5 Business Tax Breaks for Disasters

5 Business Tax Breaks for Disasters

On the heels of Hurricane Florence, businesses should be aware of tax breaks to help them through weather disasters resulting from nature or humans. Tax relief can help ameliorate the financial cost from the damage or destruction to your business property.

Business Tax Breaks for Disasters

Filing Extensions

When disaster strikes, the IRS may give businesses more time to meet certain tax responsibilities. For example, following Hurricane Florence the IRS announced relief for victims of that disaster:

  • Businesses with extensions (e.g., calendar-year partnerships and S corporations whose 2017 extensions run out on September 17, 2018) have until January 31, 2019, to file.
  • Individuals and calendar-year C corporations with a filing extension for their 2017 returns on October 15, 2018, have until January 31, 2019, to file.
  • Individuals and businesses can pay estimated taxes for 2018 that were due on September 17, 2018, and the final installment that will be due for C corporation on December 17, 2018, and for individuals on January 15, 2019, by January 31, 2019.
  • Quarterly payroll and excise tax returns normally due on October 31, 2018, can be timely filed by January 31, 2019.

In addition, penalties on payroll and excise tax deposits due on or after September 7, 2018, and before September 24, 2018, could be abated as long as the deposits were made by September 24, 2018.

Disaster Loans

Businesses may be able to obtain low-interest disaster assistance loans through the SBA. A Business Physical Disaster Loan can be used to repair or replace the following items damaged or destroyed in a declared disaster: real estate, personal property, machinery and equipment, and inventory, and business assets. An Economic Injury Disaster Loan can provide relief even if you don’t have any physical injury.

Treatment of Insurance Premiums

As the Boy Scouts say: Be prepared and carry sufficient insurance for protection. Your premiums are fully deductible. Insurance to consider:

  • Property insurance. This is part of a Business Owner’s Policy.
  • Flood insurance. This is a separate policy; learn more from FEMA.
  • Business continuation coverage. This policy pays the bills (e.g., rent, wages) when a disaster shuts you down.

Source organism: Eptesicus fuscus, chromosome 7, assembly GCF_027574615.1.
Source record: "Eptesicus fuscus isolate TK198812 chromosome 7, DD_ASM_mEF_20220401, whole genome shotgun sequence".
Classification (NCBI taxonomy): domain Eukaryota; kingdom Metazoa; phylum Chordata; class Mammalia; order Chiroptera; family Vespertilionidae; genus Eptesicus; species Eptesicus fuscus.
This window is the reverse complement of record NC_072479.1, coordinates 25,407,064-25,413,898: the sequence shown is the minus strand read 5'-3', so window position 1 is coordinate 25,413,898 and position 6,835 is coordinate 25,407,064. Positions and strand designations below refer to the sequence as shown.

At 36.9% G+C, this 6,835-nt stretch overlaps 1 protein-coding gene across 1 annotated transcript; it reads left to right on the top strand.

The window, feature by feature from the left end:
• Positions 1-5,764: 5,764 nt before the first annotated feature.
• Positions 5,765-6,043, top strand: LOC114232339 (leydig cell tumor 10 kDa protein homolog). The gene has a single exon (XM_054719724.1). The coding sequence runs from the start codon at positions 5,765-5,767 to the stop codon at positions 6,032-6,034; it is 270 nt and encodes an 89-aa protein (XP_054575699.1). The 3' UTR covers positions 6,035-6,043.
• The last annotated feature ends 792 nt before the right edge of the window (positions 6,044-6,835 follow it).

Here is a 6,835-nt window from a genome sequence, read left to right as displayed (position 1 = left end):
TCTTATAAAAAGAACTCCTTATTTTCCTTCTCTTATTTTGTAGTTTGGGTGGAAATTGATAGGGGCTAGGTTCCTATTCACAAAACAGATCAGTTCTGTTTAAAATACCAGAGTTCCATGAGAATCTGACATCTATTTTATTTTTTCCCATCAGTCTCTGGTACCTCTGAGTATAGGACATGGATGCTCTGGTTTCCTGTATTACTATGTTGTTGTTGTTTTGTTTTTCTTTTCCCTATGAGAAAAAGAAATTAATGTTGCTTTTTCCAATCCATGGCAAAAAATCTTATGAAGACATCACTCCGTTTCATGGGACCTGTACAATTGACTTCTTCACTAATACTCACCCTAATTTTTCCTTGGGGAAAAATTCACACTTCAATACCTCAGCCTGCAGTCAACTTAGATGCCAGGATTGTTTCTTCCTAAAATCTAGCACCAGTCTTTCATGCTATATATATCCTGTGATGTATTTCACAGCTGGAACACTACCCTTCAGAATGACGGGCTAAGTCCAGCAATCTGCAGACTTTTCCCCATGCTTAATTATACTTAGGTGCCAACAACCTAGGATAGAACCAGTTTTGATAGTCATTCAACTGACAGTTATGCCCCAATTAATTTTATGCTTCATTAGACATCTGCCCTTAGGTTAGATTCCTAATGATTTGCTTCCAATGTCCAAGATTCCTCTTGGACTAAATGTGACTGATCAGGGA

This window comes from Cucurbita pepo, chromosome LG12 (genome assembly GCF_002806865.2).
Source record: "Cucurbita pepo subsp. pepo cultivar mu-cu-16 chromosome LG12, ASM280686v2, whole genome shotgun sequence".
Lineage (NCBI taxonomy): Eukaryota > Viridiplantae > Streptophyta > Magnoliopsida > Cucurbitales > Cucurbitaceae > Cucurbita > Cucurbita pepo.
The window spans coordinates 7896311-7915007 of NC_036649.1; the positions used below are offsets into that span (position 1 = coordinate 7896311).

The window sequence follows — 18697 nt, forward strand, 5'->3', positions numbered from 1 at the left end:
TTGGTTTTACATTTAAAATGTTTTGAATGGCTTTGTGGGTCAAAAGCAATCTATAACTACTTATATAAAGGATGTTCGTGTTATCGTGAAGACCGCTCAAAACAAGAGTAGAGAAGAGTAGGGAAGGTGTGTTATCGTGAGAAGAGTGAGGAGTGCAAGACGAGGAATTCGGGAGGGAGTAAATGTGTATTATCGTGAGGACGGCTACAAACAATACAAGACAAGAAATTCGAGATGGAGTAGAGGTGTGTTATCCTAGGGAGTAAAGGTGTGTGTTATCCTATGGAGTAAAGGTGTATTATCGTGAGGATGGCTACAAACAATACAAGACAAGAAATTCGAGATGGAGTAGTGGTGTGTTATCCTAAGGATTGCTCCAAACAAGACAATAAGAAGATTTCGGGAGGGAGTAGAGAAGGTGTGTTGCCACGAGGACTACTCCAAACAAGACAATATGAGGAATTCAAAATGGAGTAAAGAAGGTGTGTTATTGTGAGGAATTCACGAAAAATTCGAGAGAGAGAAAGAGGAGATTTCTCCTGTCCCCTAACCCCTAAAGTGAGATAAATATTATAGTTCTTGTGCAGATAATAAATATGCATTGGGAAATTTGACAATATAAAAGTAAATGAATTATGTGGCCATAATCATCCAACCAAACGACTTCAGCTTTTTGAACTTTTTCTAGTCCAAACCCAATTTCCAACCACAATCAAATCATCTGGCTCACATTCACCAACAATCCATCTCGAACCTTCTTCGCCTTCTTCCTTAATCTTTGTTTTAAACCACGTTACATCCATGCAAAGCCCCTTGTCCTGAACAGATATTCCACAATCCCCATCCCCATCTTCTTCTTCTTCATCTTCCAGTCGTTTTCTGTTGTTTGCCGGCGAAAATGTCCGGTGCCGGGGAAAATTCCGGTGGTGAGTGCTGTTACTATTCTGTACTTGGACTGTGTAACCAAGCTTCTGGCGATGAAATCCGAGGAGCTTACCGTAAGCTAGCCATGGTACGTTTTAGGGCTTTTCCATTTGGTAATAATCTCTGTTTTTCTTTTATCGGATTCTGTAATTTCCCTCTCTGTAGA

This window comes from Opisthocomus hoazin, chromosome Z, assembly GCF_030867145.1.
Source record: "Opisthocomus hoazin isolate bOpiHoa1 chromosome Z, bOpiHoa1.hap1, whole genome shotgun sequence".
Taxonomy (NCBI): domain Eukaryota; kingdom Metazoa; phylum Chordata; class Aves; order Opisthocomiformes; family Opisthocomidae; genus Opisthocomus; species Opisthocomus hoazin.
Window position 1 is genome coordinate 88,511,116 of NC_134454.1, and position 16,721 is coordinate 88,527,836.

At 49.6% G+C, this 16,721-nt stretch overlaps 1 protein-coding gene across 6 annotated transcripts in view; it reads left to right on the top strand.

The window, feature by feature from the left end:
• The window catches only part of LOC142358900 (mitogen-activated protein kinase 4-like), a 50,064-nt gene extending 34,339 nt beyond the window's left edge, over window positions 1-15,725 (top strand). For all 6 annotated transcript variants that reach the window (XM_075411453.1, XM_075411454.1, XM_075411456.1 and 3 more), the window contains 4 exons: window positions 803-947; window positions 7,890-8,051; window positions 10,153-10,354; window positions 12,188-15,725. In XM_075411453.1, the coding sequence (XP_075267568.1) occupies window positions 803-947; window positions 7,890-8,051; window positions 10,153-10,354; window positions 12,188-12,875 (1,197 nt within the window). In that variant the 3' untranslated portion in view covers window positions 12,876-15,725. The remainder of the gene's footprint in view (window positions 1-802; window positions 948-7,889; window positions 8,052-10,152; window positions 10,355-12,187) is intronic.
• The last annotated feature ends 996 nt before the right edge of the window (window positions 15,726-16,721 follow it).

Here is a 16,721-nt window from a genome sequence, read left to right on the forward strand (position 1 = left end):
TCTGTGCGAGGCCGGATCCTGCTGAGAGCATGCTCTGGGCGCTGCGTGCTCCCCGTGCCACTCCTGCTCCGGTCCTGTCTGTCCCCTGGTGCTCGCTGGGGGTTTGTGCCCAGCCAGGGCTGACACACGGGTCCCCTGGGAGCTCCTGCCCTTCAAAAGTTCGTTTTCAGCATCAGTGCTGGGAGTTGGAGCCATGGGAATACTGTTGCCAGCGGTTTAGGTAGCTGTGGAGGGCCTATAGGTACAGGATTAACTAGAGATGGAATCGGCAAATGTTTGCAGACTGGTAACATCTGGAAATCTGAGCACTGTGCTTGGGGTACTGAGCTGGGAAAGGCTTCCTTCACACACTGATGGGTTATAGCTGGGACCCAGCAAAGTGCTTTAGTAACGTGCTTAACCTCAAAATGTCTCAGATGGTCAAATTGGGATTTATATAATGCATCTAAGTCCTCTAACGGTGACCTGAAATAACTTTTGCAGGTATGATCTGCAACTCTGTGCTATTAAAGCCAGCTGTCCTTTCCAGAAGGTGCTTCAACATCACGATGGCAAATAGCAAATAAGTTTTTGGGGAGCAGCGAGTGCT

Treatment of Insurance Proceeds

When you receive payment from your insurance company, the proceeds are tax free. However, if they exceed the tax basis of your property, you have gain from an involuntary conversion. Tax on the gain can be postponed by reinvesting the proceeds in similar property within set time limits. Involuntary conversions are explained in IRS Publication 544.

Business Casualty Losses

If your insurance does not cover your losses, you can take a tax deduction for them. Unlike personal disaster losses which are subject to certain thresholds, there are no thresholds for business-related disaster losses. But if losses are greater than your income, some limitations may come into play. For example, there may be a net operating loss, which can be carried forward but only to offset 80% of income in future years.

Final Thought

You never think disaster will happen to you, but it can. Take steps to protect your business. And watch for IRS relief if disaster strikes. The IRS has a special Disaster Assistance Hotline to help disaster victims (866-562-5227). Put this number in your contact list just in case.

Photo via Shutterstock

Barbara Weltman Barbara Weltman is the Tax Columnist for Small Business Trends. She is an attorney and author of J.K. Lasser’s Small Business Taxes and The Complete Idiot’s Guide to Starting a Home-Based Business. She is also the publisher of Idea of the Day® and monthly e-newsletter Big Ideas for Small Business® and is a trusted professional advocate for small businesses and entrepreneurs.